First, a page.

June 6, 2016 by
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Jobs for Pediatricians at Locum Tenens Steven Abrams lists many reasons pediatricians like him choose their occupation. “We’ve gone to medical school and found that we like to be around kids,” he says. “The diseases children have are usually not self-inflicted, so you have the chance to do more preventative care.”
One of Abrams’ reasons particularly stood out: “It’s one of the few jobs where a doctor gets to hug his patients,” explains the neonatologist and professor of pediatrics at Dell Medical School at The University of Texas at Austin.
Pediatricians are doctors concerned with the physical, emotional and social well-being of children from infancy to young adulthood. Although it is a specialty in itself, pediatrics also has multitudinous subspecialties ranging from neonatology, oncology and hematology to developmental-behavioral pediatrics and psychiatry. For most kids, interaction with a primary care pediatrician starts in infancy, far before they’ve developed communication skills. “We don’t always have the ability, especially with babies, to ask them to describe their pain,” Abrams says. “We use a pain scale that’s based on heart rate and movement, and also a lot of visual experience. You become an expert at looking at children to determine if they’re sick.”
The profession is also unique because it includes a touch of advocacy. “There’s no AARP for children,” Abrams says. “So often, pediatricians are the public voice. When I was in medical school I had no idea how much of the job involves advocacy and standing up for children. … You’re considered the expert on children’s issues, and that wasn’t a part of the job that I’d naturally known.”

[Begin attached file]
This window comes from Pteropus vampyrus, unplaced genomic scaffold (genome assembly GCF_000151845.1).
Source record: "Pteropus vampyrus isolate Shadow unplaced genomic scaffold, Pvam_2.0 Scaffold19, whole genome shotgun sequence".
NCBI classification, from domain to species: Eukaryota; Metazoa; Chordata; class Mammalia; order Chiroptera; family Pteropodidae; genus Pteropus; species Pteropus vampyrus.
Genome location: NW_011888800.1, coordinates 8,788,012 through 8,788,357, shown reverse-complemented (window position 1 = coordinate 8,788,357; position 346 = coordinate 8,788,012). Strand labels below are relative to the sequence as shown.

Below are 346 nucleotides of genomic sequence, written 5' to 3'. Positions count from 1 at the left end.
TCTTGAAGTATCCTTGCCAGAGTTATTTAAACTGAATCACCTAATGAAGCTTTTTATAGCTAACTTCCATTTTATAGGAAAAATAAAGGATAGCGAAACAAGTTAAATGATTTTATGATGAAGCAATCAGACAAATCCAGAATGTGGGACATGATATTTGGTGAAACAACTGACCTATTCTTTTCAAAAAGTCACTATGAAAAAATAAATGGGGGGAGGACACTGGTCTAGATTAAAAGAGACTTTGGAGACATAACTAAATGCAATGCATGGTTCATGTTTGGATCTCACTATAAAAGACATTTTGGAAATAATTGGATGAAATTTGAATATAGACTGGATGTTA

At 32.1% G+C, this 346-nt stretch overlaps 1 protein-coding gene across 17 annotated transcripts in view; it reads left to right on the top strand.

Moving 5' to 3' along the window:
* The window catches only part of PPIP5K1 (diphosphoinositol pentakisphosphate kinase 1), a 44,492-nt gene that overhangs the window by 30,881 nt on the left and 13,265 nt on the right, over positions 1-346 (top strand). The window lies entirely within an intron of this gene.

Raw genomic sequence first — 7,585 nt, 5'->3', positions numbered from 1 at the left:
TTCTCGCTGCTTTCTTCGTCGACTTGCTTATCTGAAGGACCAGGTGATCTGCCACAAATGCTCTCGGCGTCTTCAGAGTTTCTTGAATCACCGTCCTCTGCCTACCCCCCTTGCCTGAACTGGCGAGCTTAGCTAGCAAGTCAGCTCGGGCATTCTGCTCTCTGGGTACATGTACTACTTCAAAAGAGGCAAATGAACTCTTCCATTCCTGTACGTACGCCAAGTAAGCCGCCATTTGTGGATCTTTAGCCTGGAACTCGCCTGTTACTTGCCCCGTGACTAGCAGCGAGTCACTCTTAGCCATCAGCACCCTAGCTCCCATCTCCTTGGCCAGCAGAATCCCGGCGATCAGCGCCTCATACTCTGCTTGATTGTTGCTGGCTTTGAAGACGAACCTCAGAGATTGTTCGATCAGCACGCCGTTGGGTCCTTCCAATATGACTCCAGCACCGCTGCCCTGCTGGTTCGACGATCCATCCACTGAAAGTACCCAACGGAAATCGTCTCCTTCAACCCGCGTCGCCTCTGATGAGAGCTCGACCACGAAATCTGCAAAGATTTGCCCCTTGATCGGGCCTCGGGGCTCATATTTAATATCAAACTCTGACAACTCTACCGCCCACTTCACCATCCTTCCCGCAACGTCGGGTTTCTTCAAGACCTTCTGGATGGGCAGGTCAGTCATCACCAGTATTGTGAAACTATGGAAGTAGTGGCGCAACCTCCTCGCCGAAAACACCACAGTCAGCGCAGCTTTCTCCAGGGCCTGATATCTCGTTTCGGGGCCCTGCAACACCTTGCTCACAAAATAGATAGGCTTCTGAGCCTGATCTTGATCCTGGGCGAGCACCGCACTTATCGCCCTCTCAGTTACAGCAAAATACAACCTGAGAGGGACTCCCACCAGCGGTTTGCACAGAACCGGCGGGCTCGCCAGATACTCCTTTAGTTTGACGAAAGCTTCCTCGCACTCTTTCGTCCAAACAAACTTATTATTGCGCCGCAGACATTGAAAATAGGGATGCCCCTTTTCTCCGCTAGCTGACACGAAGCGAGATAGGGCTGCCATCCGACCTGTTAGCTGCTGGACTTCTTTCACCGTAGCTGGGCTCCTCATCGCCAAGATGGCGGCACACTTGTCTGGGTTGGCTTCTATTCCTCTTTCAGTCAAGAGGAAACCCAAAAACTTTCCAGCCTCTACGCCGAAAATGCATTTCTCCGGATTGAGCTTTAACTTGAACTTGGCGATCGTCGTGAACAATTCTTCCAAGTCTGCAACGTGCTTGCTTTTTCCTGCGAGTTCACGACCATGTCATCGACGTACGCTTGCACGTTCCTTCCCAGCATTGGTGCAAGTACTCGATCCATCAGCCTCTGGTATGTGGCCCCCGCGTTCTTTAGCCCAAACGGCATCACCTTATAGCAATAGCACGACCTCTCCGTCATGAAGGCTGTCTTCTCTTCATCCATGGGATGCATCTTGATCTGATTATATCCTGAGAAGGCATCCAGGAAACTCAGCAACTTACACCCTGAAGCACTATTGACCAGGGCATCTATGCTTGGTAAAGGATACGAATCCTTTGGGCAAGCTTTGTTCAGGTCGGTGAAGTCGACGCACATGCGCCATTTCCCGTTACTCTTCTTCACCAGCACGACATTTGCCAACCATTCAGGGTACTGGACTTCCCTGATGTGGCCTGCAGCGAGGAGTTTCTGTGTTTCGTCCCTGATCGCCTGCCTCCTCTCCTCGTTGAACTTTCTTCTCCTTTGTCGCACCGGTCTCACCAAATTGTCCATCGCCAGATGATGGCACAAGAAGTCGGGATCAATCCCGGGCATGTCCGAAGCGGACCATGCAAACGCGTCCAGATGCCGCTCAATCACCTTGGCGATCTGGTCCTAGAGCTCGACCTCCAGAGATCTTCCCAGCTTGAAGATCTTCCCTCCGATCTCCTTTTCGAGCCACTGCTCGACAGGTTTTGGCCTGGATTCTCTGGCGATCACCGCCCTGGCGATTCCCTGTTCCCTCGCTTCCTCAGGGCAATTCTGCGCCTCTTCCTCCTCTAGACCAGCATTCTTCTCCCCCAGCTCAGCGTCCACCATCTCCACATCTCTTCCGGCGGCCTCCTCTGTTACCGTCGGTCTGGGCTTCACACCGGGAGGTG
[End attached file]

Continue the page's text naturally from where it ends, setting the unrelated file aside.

These doctors exercise their voice on a smaller scale, too. “Our assumption is that the parents always know best for their children,” Abrams says. “But there are standards of behavior we expect as well, and we have to make sure the parents are acting in their children’s best interests. You spend a lot of time talking to the parents about the care you’re giving their child, but you have to explain it to your patient, the child, as well.”
The Bureau of Labor Statistics predicts a surge in hiring for medical personnel who interact with the expansive baby boomer population. But job growth is still expected for doctors who treat the youngest population, too. By 2024, the government projects there will be 3,600 new pediatrician positions that will crop up at a rate of 10 percent.
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